A dozen NHS trust chief executives came together to explore how leading a trust through the NHS’ greatest emergency had affected them on a personal level. By Alastair McLellan
“I’ve been a NHS trust chief executive for 30 years and I’ve never had a conversation like the one we’ve just been through in the last hour and a half.”
This was how David Loughton, CEO of Royal Wolverhampton Trust, summarised the discussion between a dozen NHS trust chief executives brought together by HSJ to discuss the personal and organisational impact of the pandemic. The CEOs were all drawn from HSJ’s list of the service’s top 50 trust chief executives published in March and the full, unedited conversation can be read here.
The long-serving Mr Loughton remarked how different the conversation was from the one that the group would have had before the pandemic in which the chiefs would have been “competing with one another [to show that] my organisation’s doing better than yours.”
Instead he had witnessed his peers “share their weaknesses, their fears, their own feelings.
“We’ve changed as a group of chief executives”, he claimed. “And I don’t think we will ever go back because of the experience we’ve been through.”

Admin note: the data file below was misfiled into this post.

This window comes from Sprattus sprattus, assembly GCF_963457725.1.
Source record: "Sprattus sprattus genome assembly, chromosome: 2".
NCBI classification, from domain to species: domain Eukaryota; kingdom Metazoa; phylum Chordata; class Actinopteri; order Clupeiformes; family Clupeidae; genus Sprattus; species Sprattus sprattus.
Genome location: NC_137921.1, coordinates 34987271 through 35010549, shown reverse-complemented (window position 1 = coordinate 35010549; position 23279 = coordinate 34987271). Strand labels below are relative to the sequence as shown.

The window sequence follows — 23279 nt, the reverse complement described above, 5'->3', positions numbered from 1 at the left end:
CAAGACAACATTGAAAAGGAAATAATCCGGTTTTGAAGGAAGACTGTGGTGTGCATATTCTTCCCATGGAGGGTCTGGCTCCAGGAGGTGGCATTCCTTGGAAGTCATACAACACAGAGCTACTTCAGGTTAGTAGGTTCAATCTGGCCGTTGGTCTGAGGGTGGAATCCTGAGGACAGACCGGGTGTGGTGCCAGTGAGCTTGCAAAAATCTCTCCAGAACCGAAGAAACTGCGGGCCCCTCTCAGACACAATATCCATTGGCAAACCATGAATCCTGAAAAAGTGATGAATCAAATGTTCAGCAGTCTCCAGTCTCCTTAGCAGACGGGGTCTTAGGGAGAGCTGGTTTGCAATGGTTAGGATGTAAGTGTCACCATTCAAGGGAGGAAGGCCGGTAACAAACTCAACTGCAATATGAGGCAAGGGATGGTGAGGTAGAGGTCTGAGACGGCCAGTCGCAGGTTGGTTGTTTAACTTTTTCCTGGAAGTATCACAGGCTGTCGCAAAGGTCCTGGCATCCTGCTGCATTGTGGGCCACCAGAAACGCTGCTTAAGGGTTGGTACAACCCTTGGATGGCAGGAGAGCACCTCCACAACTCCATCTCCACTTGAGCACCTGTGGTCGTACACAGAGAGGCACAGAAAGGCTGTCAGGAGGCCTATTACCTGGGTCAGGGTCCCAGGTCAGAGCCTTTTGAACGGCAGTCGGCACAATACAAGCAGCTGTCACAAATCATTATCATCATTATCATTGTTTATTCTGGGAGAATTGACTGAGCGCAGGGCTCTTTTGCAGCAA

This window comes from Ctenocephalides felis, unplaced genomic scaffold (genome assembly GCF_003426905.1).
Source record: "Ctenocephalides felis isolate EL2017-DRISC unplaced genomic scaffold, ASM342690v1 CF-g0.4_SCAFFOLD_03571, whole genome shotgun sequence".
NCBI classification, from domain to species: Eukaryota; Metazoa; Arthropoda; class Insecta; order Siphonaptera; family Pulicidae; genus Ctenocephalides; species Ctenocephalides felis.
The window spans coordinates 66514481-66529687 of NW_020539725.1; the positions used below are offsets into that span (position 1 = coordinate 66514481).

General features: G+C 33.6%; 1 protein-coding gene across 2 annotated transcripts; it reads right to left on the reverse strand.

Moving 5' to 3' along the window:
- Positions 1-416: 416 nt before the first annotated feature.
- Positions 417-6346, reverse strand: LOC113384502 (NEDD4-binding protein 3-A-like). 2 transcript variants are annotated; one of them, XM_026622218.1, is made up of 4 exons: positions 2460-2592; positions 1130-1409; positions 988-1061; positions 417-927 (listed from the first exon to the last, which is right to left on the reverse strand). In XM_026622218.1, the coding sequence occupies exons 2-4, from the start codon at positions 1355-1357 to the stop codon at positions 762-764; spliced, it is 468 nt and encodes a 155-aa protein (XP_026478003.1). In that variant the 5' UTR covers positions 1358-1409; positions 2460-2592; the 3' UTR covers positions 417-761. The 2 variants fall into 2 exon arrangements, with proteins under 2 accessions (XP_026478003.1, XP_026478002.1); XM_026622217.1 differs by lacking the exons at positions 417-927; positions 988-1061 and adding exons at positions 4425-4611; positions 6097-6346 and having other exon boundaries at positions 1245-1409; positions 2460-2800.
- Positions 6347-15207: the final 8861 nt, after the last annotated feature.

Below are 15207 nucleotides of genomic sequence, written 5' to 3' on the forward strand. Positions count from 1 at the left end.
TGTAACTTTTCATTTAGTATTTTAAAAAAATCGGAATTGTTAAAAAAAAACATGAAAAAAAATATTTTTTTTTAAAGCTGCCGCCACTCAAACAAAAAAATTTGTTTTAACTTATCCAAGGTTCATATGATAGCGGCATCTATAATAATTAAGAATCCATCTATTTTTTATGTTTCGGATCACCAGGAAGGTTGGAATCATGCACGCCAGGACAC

Fittingly it was the man placed number one in HSJ’s list of top 50 chief executives that got the ball rolling.
South West Yorkshire Partnership FT chief executive Rob Webster said he had only realised how much the pandemic had affected him when he tried to take a break from the pressures of the job.
“I try and keep well by going out for a run. Running is a great way to do nothing in a world in which you’re not allowed to do nothing. But there were times when I’d be crying while I was running, though I didn’t realise it at first”.
One of the themes of the wider conversation was that the pandemic had seen NHS staff become “kinder” to each other, and Mr Webster resolved to be “a bit kinder to myself” and to “recognise that actually I’m not super human”.
Sherwood Forest’s Richard Mitchell agreed: “We’ve been through a huge amount of trauma over the last 12 months, and to look after others we also need to be looking after ourselves.”
This theme was developed by Frimley’s Neil Dardis, who reflected on the “personal challenges” of having to admit that he did not “know the answers” to many of the questions that the pandemic asked of the NHS in its early days.
“I’d never quite taken such an open-ended approach to my leadership”, he recalled.
This approach extended to being more forthcoming to colleagues about the difficulties he was facing in his personal life.
During the pandemic the Frimley chief lost a friend he had know since 11 to cancer. Mr Dardis said he “would never have probably shared that with the organisation”, but that the challenges of the pandemic had made him “realise we’ve all got things going on, that we can’t just leave at the main entrance.”
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